“If you can see Mt. Emily, the visibility is fine,” he said. “If you look out your window and can’t see any mountains, it’s definitely too poor to fly.”

Eastern Oregon hasn’t been the epicenter of wildfire activity, but the National Weather Service’s forecast for Northeast Oregon is calling for lightning today and Saturday. Relative humidity earlier this week was just 6 percent at the Heaven’s Gate Lookout on the Idaho side of Hells Canyon.

“The canyon is prime and ready to burn,” Goodrich said.

Garrett said the BMIDC is preparing for the lightning by “buttoning up” some of the smaller fires they are managing.

“As the preparedness level rises, it gets tougher to expense stuff out,” he said. “We’re working on getting those shored up so we can bring those resources back and get them ready if we have any starts after the lightning.”

Both helicopter crews based in La Grande are home and available for new fire starts, Goodrich said, and the north zone has engines and hand crews available for initial attack, but will lose the rest of his college student employees within the next two weeks.

Fires like the Chetco Bar Fire burning in Southwest Oregon and the Lolo Peak Fire in the Bitterroot Mountains of Montana are proving complicated to manage and costly. Goodrich said the long-term forecast calls for a warm, dry fall.

“These fires are going to be going on for a long time,” he said.

Right now, there are 140 outstanding crew orders, Goodrich said. A glance at the national wildland fire situation report has a long list of what he called UTFs — resource orders the federal government is Unable To Fill.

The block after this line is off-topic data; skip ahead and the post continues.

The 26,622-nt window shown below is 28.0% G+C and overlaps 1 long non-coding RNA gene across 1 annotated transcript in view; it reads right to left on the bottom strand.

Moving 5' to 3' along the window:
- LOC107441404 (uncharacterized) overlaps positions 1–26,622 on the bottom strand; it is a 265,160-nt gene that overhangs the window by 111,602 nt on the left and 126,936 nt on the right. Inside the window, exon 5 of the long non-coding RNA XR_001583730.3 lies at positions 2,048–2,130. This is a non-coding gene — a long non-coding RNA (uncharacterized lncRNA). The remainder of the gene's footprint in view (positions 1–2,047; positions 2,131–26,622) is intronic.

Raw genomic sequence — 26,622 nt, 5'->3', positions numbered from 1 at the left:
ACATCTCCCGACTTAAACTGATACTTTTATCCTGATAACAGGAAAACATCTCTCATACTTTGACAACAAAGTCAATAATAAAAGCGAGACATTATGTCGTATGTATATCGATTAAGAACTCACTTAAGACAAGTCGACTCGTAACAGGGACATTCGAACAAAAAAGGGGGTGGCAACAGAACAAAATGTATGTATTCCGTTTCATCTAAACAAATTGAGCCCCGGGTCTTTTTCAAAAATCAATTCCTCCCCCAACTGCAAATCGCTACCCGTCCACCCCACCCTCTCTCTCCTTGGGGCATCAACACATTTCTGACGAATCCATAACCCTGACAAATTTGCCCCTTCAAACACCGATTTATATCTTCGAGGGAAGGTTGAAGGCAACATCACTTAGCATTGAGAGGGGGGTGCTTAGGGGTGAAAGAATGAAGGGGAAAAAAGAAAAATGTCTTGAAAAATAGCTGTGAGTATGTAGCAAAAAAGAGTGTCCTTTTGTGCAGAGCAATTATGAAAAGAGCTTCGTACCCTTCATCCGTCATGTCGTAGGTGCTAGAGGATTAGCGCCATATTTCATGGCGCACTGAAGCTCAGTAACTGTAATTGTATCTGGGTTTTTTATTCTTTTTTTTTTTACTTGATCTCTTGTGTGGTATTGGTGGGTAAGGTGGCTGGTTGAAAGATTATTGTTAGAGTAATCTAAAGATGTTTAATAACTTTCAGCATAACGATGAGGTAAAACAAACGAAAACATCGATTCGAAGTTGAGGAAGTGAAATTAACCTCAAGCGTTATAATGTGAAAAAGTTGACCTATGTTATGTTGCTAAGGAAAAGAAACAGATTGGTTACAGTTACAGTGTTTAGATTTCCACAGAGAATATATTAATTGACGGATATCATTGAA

“There isn’t a helicopter manager in the entire system,” Goodrich said. “We are pretty stretched right now, and California’s season hasn’t started yet.”

Besides putting out small, local fires, Goodrich said some of his fire crew members have been sent off to bigger fires around the West. In June and July, he said, quite a few engines were sent to Arizona and single resources, like tree falling bosses, have found work on the West’s large project fires.

The forest also borrows crews from other regions. A fire crew from Arizona was stationed in Enterprise this August — in part for fear of fire starts during the solar eclipse and the increase use of Northeast Oregon’s public lands, but Goodrich said he brings in extra crews in August every year anyway when humidity is low, temperatures are high and lightning is always a possibility.

Northeast Oregon should be at the tail end of its lightning season and the shorter days and cooler nights decrease the risk of large fires, but fire seasons are becoming less predictable.

Garrett said the cold, wet winter has benefited Northeast Oregon.

“In terms of the number of starts (within the BMIDC), it’s below normal,” he said. “The number of acres are certainly below normal.”

The lack of rain in June and no rain in July, however, increased the fire danger early in the fire season, according to Goodrich.

Goodrich said fire management agencies are starting on what he called a new data set with lightning storms occurring later in the summer and the fire seasons are getting longer.

While fires burn all around and local crews are kept close waiting for fires to start Goodrich said the crews keep busy preparing prescribed burn areas, thinning overstocked forest stands, piling brush for winter burning, developing springs, dismantling old fence and building buck and rail fences.

Wallowa-Whitman crews have been busy the past two weeks putting out roughly 16 small fires. Goodrich credited having access to resources, like engines, hand crews and air support are why the fires didn’t grow bigger than 20 acres.

“We are caught up now, but things are crazy dry right now,” he said.